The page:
US 2106880 A
Description (OCR text may contain errors)
G. A. TOAZ FRUIT JAR FebD i, 1936D Filed OGa 24, 1955 INVENTOR. Y .'QE/V/V A. 7&42 B
Patented Feb. 1, 1938 UNITED STATES PATENT OFFICE 1 Claim.
This invention relates to fruit jars, and has reference particularly to jars for preserving fruits and other food products where vacuum is employed for holding the lid or cover of the jar in place, and to a method or procedure in the closing of the jar.
One of the objects of the invention is the provision of means of especial simplicity for effectively closing and sealing a fruit jar.
Another object is' the formation of a jar and jar lid in such manner that by spinning the lid, after the jar has been filled with the food products, the bubbles which collect on the lower surface of the lid are dislodged, forced to the periphery of the lid, and there discharged.
Other objects and features of novelty will appear as I proceed with the description of that embodiment of the invention which, for the purposes of the present application, I have illustrated in the accompanying drawing, in which Fig. l is a central vertical sectional view of a fruit jar and lid embodying the invention.
Fig. 2 is a plan view thereof, and
Fig. 3 is a fragmental View similar to Fig. 1 on a larger scale, the sealing compound being shown in place.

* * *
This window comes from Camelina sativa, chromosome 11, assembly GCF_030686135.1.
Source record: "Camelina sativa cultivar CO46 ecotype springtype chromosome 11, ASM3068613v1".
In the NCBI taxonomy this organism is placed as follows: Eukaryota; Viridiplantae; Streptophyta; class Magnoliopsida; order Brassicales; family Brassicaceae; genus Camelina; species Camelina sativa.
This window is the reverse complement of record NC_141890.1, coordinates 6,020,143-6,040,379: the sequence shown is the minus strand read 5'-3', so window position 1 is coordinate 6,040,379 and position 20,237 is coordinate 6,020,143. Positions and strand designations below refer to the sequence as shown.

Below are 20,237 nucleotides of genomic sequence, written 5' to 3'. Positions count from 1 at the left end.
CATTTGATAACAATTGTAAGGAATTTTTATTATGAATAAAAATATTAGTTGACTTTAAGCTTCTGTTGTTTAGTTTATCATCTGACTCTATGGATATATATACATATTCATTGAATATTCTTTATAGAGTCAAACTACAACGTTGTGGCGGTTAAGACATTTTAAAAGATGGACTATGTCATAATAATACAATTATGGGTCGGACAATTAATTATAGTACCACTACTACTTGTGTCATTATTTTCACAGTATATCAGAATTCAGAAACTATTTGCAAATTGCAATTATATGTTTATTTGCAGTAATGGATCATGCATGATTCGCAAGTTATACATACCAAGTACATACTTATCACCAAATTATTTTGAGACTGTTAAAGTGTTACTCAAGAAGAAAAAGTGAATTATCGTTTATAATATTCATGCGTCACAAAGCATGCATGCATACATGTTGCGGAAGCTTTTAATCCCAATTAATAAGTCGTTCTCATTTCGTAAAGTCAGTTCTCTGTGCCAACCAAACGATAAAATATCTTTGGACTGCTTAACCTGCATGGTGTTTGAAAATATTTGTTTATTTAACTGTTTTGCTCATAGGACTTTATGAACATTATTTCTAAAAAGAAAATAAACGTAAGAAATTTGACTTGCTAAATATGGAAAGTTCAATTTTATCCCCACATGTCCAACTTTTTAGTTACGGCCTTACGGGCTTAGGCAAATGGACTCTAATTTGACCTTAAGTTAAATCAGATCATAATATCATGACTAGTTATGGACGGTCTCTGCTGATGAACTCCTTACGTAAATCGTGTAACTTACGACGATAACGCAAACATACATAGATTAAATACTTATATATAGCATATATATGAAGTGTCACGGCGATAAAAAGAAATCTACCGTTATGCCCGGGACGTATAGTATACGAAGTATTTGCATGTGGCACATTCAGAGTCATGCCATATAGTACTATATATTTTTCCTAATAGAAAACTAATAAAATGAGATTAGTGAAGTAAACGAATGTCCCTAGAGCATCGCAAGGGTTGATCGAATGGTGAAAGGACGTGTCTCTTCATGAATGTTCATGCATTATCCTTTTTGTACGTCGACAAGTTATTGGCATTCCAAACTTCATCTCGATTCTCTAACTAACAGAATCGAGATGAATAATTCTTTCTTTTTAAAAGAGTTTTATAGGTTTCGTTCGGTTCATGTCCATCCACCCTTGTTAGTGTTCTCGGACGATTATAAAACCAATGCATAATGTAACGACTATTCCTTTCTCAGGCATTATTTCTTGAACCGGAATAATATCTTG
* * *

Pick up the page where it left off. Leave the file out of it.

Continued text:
In the drawing I have shown a glass jar I which is preferably of substantially the same diameter throughout its extent, in order that there may be no difliculty in putting whole fruits into the jar. It can, of course, be made relatively deeper than the drawing indicates, thereby increasing its capacity.
Near the upper end of the jar I provide an integral inner ledge II. This ledge has an upper surface I2 which is inclined or beveled downwardly and inwardly. The ledge also preferably has an upwardly and inwardly inclined lower surface which is desirable not only because it facilitates cleaning, but also because it deects inwardly and upwardly any air bubbles that rise along the sides of the jar during the filling of the same and prior to its being sealed. The ledge I I, in addition to providing a seat for the cover or lid of the jar, reenforces the jar at its upper open end.